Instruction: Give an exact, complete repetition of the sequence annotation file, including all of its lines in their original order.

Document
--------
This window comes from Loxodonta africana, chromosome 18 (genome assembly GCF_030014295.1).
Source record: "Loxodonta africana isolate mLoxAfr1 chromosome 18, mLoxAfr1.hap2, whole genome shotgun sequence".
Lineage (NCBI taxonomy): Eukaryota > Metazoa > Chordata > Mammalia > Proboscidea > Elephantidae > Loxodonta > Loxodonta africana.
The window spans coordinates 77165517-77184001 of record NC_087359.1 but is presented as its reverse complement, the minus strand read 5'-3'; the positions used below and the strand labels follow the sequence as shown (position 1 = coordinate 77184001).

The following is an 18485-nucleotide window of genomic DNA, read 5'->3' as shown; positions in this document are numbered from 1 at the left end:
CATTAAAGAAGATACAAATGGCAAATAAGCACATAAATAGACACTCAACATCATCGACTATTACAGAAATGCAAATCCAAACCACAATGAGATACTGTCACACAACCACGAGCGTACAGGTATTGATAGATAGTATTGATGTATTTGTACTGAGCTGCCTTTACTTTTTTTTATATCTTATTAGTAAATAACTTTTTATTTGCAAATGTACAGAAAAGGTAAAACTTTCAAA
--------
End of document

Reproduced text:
This window comes from Loxodonta africana, chromosome 18 (genome assembly GCF_030014295.1).
Source record: "Loxodonta africana isolate mLoxAfr1 chromosome 18, mLoxAfr1.hap2, whole genome shotgun sequence".
Lineage (NCBI taxonomy): Eukaryota > Metazoa > Chordata > Mammalia > Proboscidea > Elephantidae > Loxodonta > Loxodonta africana.
The window spans coordinates 77165517-77184001 of record NC_087359.1 but is presented as its reverse complement, the minus strand read 5'-3'; the positions used below and the strand labels follow the sequence as shown (position 1 = coordinate 77184001).

The following is an 18485-nucleotide window of genomic DNA, read 5'->3' as shown; positions in this document are numbered from 1 at the left end:
CATTAAAGAAGATACAAATGGCAAATAAGCACATAAATAGACACTCAACATCATCGACTATTACAGAAATGCAAATCCAAACCACAATGAGATACTGTCACACAACCACGAGCGTACAGGTATTGATAGATAGTATTGATGTATTTGTACTGAGCTGCCTTTACTTTTTTTTATATCTTATTAGTAAATAACTTTTTATTTGCAAATGTACAGAAAAGGTAAAACTTTCAAA